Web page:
Tellinger's in-depth expos of the global banking fraud includes the privately owned FEDERAL RESERVE BANK in the USA, the very powerful SOUTH AFRICAN RESERVE BANK, and other central banks of the world including the BANK OF ENGLAND. This journey has taken him through the halls of the Supreme Court in Johannesburg and the Constitutional Court, indicating clearly by the words of the registrar of the court that, "our courts do not dispense justice, they uphold the law..". no matter how crooked the law may be.
While the courtroom dramas were largely ignored by mainstream media, it attracted the attention of millions of people around the world, leading to the birth of the New Economics Rights Alliance, which became the third largest NPO in South Africa within six months of its launch.
Georges Bataille (1897 - 1962) was a philosopher, writer, and literary critic whose work has had a significant impact across disciplines as diverse as philosophy, sociology, economics, art history and literary criticism, as well as influencing key figures in post-modernist and post-structuralist philosophy such as Jacques Derrida and Michel Foucault. In recent years, the number of works published on Georges Bataille, as well as the variety of contexts in which his work is invoked, has markedly increased. In Georges Bataille: Key Concepts an international team of contributors provide an accessible introduction to and survey of Bataille's thought. The editors' introduction provides an overview of Bataille's work, while the chapters in the first section cover the social, political, artistic and philosophical contexts that shaped his thought. In the second part, each chapter engages with a key theme in Bataille's philosophy, including: art, eroticism, evil, inner experience, heterology, religion, sacrifice, and sovereignty. The final chapter addresses Bataille's literary writings. Georges Bataille: Key Concepts is an invaluable guide for students from across the Humanities and Social Sciences, coming to Bataille's work for the first time. Contributors: Giulia Agostini, Elisabeth Arnould-Bloomfield, Tiina Arppe, Marcus Coelen, Simonetta Falasca-Zamponi, Patrick ffrench, Marina Galletti, Nadine Hartmann, Mark Hewson, Andrew Hussey, Stuart Kendall, Claire Nioche, Gerhard Poppenberg, and Michele Richman.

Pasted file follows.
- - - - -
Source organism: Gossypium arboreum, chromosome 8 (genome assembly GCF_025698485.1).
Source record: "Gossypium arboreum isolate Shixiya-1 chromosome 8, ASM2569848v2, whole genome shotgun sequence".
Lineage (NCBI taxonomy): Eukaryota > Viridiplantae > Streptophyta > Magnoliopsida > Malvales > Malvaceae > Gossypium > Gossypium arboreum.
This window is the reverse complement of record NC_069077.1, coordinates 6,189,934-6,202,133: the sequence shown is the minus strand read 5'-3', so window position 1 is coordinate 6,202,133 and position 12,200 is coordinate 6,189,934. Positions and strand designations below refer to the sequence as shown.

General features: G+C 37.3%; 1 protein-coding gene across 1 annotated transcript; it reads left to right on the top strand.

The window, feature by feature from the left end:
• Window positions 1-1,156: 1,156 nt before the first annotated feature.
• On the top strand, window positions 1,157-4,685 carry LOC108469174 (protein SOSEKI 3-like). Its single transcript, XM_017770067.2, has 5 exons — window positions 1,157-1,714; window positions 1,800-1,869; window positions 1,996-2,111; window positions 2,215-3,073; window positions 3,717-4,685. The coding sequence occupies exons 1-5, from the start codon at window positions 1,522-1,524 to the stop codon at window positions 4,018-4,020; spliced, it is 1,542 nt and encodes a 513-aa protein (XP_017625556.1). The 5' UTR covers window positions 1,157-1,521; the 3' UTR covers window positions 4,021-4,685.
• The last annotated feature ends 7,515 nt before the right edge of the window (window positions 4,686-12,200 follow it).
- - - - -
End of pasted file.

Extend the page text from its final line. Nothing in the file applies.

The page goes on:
French philosopher and historian Michel Foucault is essential reading for students in departments of literature, history, sociology and cultural studies. His work on the institutions of mental health and medicine, the history of systems of knowledge, literature and literary theory, criminality and the prison system, and sexuality, has had a profound and enduring impact across the humanities and social sciences. This introductory book, written for students, offers in-depth critical and contextual perspectives on all of Foucault's major published works. It provides ways in to understanding Foucault's key concepts of subjectivity, discourse, and power and explains the problems of translation encountered in reading Foucault in English. The book also explores the critical reception of Foucault's works and acquaints the reader with the afterlives of some of his theories, particularly his influence on feminist and queer studies. This book offers the ideal introduction to a famously complex, controversial and important thinker.